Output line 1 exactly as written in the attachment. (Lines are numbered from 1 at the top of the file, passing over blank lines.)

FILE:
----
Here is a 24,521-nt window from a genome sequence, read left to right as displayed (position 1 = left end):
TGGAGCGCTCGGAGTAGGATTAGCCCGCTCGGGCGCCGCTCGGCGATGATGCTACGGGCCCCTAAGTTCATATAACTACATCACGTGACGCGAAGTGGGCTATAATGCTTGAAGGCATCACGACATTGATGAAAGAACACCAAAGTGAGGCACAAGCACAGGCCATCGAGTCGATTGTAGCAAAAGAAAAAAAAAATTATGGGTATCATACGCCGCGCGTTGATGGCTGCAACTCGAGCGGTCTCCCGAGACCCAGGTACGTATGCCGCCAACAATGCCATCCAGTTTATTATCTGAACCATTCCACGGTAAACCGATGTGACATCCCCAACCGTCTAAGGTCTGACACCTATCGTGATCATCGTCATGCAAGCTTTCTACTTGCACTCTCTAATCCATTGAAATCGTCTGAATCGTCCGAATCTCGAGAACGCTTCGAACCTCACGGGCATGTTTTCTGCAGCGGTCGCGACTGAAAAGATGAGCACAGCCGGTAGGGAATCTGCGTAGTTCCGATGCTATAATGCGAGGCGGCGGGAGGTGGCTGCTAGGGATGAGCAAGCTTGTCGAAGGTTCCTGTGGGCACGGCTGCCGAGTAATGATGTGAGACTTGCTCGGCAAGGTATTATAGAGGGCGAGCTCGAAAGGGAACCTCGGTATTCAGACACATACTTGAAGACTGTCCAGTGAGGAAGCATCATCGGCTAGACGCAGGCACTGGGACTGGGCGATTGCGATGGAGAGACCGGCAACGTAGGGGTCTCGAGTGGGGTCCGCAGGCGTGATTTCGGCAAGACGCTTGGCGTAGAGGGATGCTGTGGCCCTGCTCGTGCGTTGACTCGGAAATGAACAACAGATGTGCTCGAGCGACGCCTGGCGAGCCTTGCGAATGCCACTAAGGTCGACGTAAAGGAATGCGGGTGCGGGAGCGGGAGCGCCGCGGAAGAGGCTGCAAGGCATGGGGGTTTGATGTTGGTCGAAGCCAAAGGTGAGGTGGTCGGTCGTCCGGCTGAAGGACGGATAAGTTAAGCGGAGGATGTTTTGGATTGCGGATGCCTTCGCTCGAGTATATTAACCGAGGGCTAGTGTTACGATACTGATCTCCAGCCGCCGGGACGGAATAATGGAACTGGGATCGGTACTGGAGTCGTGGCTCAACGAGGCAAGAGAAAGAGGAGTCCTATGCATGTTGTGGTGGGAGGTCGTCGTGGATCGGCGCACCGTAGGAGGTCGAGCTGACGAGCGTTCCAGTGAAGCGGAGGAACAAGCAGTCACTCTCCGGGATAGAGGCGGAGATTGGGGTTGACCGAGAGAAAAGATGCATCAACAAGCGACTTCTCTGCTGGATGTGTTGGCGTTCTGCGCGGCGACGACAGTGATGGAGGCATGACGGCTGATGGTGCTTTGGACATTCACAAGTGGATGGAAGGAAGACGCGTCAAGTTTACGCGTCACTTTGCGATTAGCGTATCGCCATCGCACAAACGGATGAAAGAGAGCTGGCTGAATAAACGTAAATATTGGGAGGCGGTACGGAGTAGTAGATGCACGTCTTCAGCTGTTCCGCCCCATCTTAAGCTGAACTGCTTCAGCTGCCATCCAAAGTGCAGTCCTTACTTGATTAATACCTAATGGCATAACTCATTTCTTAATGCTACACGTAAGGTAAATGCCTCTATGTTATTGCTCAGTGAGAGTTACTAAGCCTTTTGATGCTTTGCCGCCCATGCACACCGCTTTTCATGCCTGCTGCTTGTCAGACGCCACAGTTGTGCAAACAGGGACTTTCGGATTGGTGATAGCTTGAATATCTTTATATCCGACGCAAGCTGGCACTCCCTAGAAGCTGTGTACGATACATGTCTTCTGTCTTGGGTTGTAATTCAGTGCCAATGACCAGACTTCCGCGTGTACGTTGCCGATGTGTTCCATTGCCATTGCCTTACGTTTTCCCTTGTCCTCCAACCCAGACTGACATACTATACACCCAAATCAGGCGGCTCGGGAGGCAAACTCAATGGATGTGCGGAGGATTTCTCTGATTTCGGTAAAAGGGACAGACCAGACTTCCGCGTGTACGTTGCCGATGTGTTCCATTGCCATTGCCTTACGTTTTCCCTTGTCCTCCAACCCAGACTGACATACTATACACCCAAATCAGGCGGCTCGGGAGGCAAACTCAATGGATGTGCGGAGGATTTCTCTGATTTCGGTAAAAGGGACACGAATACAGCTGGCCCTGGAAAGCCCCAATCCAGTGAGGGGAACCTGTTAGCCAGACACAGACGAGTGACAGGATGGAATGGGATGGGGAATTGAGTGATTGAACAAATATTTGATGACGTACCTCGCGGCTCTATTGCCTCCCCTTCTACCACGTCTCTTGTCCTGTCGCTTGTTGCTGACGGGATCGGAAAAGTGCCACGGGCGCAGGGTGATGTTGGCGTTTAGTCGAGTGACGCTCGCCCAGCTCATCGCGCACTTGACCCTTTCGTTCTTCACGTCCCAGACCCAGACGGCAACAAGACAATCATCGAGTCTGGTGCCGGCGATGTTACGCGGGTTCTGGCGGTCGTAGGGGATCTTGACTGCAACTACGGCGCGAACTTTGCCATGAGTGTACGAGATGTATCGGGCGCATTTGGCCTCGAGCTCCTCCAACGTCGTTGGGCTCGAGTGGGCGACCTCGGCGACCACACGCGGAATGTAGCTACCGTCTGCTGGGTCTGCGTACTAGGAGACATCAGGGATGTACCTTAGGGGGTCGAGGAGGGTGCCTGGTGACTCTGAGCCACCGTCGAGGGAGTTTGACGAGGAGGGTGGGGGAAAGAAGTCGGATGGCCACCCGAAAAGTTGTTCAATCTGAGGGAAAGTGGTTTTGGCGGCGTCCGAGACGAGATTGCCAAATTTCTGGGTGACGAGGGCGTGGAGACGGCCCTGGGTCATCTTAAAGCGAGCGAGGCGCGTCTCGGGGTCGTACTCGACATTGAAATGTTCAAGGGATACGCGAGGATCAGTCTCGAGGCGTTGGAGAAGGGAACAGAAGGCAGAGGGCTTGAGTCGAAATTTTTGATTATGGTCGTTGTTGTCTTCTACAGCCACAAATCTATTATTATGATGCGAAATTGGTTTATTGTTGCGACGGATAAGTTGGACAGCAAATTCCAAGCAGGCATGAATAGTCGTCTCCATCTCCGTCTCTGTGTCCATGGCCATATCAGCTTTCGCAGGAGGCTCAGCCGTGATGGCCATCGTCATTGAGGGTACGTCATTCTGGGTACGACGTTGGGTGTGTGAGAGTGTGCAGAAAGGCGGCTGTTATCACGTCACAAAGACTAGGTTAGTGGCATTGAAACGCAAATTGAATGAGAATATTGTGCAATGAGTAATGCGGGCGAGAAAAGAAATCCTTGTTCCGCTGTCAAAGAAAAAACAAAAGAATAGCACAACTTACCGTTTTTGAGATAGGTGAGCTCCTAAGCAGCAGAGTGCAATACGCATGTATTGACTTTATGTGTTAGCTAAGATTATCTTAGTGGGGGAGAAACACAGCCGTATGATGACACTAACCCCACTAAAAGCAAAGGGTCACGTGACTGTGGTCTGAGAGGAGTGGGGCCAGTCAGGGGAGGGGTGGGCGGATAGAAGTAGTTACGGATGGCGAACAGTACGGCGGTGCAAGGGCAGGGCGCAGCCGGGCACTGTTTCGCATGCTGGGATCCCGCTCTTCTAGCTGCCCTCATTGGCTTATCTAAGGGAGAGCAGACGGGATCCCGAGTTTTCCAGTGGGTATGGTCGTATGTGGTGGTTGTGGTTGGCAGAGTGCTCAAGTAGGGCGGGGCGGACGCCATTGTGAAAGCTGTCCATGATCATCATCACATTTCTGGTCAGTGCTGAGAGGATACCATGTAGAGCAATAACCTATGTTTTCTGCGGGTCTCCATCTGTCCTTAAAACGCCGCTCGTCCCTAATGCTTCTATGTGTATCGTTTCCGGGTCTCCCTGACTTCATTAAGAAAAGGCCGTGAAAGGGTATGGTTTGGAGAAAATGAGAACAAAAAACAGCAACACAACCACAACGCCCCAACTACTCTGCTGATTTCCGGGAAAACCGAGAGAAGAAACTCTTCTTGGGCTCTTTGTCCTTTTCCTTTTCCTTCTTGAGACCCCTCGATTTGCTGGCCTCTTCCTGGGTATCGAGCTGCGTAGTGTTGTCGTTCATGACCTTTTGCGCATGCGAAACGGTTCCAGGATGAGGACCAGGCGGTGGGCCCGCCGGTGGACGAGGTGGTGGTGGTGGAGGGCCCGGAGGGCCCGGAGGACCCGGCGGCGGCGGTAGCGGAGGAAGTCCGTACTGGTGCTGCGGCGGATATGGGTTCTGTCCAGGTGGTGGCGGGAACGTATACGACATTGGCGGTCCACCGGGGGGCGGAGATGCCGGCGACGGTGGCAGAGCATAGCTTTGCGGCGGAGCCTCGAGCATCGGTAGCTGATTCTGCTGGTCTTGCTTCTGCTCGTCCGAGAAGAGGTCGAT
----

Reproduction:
Here is a 24,521-nt window from a genome sequence, read left to right as displayed (position 1 = left end):